7. Conduct Regular Risk Assessments
Risk assessments should be an ongoing practice in healthcare providers. Re-assessing all systems, identifying potential vulnerabilities, and putting in place appropriate solutions to lessen or eliminate any weaknesses can help improve overall data security.
8. Outsource Security to Expert Managed IT Providers
One solution offered by healthcare providers is outsourcing data security to Managed IT service providers. Such service providers specialize in cybersecurity and can provide healthcare providers with 24/7 network and user security system monitoring, and carry out regular vulnerability checks. Outsourcing data security to specialized cybersecurity firms takes the burden off healthcare providers and ensures that experts are looking out for cyber-attacks.
9. Have an Incident Response Plan
Having an incident response plan is vital to healthcare providers in the event of a breach. Providers can have a detailed plan that outlines procedures to quickly identify, respond, and contain breaches in a timely and efficient manner. This way, cyber threats can be nullified before they have the opportunity to do substantial harm.
10. Stay Up-to-Date
Keeping up-to-date with the latest cybersecurity trends, threats, and attacks is crucial. Cyber threats are constantly evolving, and so healthcare providers must keep up-to-date with the latest methods of detection and prevention. Staying updated helps healthcare providers prepare for and prevent attacks by evaluating their policies and seeing where they need to improve.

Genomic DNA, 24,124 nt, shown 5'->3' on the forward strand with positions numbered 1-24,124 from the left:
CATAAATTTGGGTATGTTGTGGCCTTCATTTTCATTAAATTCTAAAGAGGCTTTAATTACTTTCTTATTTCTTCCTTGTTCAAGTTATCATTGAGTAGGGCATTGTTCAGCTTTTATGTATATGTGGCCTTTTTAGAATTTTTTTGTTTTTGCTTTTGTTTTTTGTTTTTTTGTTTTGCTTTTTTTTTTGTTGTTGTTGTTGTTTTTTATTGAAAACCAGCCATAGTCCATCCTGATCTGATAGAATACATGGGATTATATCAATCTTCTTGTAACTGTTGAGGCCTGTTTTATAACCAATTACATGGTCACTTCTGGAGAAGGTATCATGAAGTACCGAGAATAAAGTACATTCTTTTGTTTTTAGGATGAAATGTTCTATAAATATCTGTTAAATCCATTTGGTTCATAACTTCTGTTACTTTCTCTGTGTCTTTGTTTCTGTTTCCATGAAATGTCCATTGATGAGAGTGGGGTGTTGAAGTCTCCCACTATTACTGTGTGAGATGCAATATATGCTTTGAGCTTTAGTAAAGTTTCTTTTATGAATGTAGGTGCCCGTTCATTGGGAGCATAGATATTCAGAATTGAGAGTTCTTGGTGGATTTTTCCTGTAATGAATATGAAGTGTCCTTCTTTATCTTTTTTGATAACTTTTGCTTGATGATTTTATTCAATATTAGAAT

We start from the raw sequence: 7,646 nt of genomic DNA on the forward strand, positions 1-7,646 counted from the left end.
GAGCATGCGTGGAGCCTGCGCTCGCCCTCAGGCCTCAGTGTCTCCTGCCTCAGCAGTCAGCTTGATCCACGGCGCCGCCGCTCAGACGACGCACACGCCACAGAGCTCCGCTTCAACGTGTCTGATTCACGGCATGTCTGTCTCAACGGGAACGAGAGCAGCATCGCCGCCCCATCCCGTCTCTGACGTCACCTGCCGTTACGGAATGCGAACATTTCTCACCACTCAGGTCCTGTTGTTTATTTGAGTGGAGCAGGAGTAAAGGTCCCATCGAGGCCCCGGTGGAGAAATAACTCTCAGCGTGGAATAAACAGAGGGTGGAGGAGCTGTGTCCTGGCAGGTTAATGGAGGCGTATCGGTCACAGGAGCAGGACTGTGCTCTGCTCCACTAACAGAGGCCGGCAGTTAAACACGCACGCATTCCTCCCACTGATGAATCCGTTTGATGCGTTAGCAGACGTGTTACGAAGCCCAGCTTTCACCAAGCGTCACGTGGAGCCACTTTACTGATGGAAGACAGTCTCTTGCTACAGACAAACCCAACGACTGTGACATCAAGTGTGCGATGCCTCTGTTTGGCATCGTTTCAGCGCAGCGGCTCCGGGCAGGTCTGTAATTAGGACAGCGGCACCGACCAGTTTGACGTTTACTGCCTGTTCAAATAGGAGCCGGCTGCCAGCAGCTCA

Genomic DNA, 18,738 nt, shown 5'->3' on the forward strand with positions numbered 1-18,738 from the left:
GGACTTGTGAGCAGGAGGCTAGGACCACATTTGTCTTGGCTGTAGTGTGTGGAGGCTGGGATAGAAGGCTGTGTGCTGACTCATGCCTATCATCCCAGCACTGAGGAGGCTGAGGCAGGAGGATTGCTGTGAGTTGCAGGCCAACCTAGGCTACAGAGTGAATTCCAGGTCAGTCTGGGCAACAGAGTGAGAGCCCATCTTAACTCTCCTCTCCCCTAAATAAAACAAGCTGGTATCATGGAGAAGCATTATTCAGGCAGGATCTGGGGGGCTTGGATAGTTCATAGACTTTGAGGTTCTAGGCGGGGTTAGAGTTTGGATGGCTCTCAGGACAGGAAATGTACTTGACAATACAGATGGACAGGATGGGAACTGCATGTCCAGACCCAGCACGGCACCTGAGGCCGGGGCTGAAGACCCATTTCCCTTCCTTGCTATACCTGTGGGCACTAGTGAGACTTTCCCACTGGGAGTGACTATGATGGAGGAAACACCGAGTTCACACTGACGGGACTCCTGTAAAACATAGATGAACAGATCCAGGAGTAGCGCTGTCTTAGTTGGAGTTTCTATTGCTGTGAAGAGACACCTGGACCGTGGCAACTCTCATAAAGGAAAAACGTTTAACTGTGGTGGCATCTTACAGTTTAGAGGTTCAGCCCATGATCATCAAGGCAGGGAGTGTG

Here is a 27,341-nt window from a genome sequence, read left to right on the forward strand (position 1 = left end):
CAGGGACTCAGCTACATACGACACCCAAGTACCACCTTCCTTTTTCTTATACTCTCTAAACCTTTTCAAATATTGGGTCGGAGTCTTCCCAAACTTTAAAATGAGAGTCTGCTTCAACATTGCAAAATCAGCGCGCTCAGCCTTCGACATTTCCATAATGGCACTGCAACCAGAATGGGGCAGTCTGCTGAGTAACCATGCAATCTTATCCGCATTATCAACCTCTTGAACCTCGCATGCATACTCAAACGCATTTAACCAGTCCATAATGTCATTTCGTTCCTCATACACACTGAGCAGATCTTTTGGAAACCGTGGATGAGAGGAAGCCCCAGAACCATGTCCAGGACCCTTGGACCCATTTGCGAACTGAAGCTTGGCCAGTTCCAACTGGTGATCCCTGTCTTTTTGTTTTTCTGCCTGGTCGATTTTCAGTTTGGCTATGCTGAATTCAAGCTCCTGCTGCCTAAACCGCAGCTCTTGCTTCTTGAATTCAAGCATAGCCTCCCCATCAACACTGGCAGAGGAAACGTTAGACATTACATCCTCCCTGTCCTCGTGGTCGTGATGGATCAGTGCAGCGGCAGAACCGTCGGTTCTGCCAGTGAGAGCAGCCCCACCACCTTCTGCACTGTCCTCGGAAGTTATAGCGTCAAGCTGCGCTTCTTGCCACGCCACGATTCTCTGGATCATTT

The Bottom Line
Healthcare providers must improve their cybersecurity posture and safeguard the privacy of their patients’ sensitive data. The security of patient’s PHI and PII rests with both the healthcare provider and the patient. Healthcare facilities must act proactively to implement suitable cyber-security measures like strong passwords, updated software, firewalls, employee training, backup data, risk assessments, and having an incident-response plan. Cybersecurity firms can help detect and counteract cyber-attacks the moment they occur or before they can do extensive harm.
Overall, we can only hope that the healthcare providers take the steps needed to secure all sensitive health data by implementing preventive measures and actively identifying and mitigating any threats that come their way.